Home > World News > Google and Twitter launch service letting Egyptians tweet by phone

Google and Twitter launch service letting Egyptians tweet by phone

Voice-to-tweet software allows citizens to get news out despite internet blackout inside Egypt
Egypt protests: the country’s internet has been offline since last night. Photograph: Ben Curtis/AP
Google and Twitter have launched a service to allow people in Egypt to send Twitter messages by leaving a voicemail on a specific number after the last internet service provider in the country saw its access cut off late on Monday.
The
new service, which has been created by co-ordination between the two
internet companies, uses Google’s speech-to-text recognition service to
automatically translate a message left on the number, which will be
sent out on Twitter with the “#egypt” hashtag.
Ujwal Singh, cofounder of SayNow and Abdel Karim Mardini, Google’s product manager for the Middle East and north Africa, said in a blog post
that “over the weekend we came up with the idea of a speak-to-tweet
service – the ability for anyone to tweet using just a voice connection
… We hope that this will go some way to helping people in Egypt stay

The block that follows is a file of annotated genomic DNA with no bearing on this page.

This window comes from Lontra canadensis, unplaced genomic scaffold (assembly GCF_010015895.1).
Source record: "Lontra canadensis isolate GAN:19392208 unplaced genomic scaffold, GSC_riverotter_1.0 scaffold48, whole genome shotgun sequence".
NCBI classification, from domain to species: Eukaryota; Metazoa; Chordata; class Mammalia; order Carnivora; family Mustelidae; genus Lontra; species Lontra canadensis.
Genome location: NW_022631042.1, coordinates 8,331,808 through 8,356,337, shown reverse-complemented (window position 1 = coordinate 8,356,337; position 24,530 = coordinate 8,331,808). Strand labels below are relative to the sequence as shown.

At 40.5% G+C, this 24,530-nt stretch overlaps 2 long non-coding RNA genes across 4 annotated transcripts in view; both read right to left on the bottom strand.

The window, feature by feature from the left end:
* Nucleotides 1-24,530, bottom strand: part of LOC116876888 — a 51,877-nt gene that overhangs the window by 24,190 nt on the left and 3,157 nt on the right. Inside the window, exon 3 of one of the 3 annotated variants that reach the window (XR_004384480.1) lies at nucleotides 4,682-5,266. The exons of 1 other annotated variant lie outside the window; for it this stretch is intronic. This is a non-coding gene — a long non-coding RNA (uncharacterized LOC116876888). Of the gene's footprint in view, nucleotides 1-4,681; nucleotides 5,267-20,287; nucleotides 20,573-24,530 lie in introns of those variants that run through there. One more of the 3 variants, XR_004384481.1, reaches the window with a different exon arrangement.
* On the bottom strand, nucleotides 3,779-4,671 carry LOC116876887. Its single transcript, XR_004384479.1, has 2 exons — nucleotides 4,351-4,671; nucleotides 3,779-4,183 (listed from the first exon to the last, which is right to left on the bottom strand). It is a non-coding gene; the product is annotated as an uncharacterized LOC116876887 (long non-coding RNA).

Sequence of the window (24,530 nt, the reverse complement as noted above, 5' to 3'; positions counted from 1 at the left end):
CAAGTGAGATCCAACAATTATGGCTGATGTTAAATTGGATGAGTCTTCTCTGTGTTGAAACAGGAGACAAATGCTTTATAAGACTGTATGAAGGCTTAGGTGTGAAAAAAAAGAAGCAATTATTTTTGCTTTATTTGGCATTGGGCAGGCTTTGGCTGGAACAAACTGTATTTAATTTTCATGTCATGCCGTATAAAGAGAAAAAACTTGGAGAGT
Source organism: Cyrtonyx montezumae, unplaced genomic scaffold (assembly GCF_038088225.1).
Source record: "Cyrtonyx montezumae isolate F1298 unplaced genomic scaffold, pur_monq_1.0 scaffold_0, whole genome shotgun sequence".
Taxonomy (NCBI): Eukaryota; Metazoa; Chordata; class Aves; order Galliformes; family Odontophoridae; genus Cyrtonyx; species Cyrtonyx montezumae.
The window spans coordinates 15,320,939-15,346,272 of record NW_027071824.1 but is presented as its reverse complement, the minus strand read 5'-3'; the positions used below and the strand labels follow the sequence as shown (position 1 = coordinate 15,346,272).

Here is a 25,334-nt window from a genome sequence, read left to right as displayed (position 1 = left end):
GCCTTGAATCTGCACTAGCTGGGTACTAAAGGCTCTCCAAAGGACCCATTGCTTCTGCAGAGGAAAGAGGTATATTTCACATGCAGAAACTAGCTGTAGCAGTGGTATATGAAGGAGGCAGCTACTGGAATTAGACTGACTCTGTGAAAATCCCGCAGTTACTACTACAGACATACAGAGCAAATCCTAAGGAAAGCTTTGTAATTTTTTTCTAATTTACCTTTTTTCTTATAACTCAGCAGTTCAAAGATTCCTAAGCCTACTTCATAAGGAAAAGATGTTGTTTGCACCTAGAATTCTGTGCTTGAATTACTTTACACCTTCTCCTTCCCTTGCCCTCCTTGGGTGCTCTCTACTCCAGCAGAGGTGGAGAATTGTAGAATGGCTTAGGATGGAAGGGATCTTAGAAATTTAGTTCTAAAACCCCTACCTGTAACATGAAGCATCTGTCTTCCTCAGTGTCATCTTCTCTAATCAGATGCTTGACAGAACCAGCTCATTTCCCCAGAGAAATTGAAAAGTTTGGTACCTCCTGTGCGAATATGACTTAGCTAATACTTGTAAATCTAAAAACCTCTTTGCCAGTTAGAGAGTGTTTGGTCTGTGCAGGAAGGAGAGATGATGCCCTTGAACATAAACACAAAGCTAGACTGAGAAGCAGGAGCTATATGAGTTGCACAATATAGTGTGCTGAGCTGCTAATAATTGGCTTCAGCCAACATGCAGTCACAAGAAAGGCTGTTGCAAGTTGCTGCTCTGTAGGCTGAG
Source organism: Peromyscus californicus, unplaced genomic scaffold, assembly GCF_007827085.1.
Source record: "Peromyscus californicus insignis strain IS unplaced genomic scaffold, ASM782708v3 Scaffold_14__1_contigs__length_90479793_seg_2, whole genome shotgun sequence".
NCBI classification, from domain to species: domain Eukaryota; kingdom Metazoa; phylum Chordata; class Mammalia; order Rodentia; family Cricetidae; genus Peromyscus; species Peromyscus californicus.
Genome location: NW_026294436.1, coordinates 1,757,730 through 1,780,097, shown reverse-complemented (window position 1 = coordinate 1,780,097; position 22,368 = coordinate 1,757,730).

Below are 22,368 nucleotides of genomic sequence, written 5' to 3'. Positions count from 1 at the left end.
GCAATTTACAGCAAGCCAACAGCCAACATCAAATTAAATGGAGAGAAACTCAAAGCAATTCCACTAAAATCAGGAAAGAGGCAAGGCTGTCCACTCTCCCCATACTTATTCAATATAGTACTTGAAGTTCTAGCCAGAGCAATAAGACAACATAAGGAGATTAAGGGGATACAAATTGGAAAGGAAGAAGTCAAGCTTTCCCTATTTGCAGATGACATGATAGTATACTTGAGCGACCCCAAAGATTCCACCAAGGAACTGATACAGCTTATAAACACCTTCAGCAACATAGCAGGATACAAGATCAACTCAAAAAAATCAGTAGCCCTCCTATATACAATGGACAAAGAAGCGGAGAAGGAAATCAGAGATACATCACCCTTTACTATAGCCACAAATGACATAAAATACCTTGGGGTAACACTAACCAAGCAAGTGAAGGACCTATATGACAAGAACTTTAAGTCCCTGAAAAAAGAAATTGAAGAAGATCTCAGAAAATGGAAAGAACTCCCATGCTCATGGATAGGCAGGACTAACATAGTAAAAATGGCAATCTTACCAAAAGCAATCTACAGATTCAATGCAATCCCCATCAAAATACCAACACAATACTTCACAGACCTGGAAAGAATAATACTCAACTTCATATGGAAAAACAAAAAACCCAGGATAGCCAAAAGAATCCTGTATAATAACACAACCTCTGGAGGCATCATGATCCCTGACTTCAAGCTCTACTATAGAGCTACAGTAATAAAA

connected at this very difficult time.”
Google listed three phone
numbers for people to call to use the service. They are: +16504194196;
+390662207294; and +97316199855.
No internet connection is
required. That will be important for users there after Noor Group,
which had been the last internet service provider connecting to the
outside world, went dark late on Monday. It had remained online after
the country’s four main internet providers – Link Egypt, Vodafone/Raya,
Telecom Egypt and Etisalat Misr – abruptly stopped shuttling internet
traffic into and out of the country last Friday.
At about 11pm
local time Monday, the Noor Group became unreachable, said James Cowie,
chief technology officer of Renesys, a security firm based in
Manchester, New Hampshire which monitors huge directories of “routes”,
or set paths that define how web traffic moves from one place to
another.
The Noor Group’s routes have disappeared, he said.
Cowie
said engineers at the Noor Group and other service providers could
quickly shut down the internet by logging on to certain computers and
changing a configuration file. The original blackout on Friday took
just 20 minutes to fully go into effect, he said. However it is not
clear whether the Noor Group’s disconnection was planned or accidental.
Mobile
phone service was restored in Egypt on Saturday, but text messaging
services have been disrupted during the continuing protests.
The Guardian News
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Categories: World News
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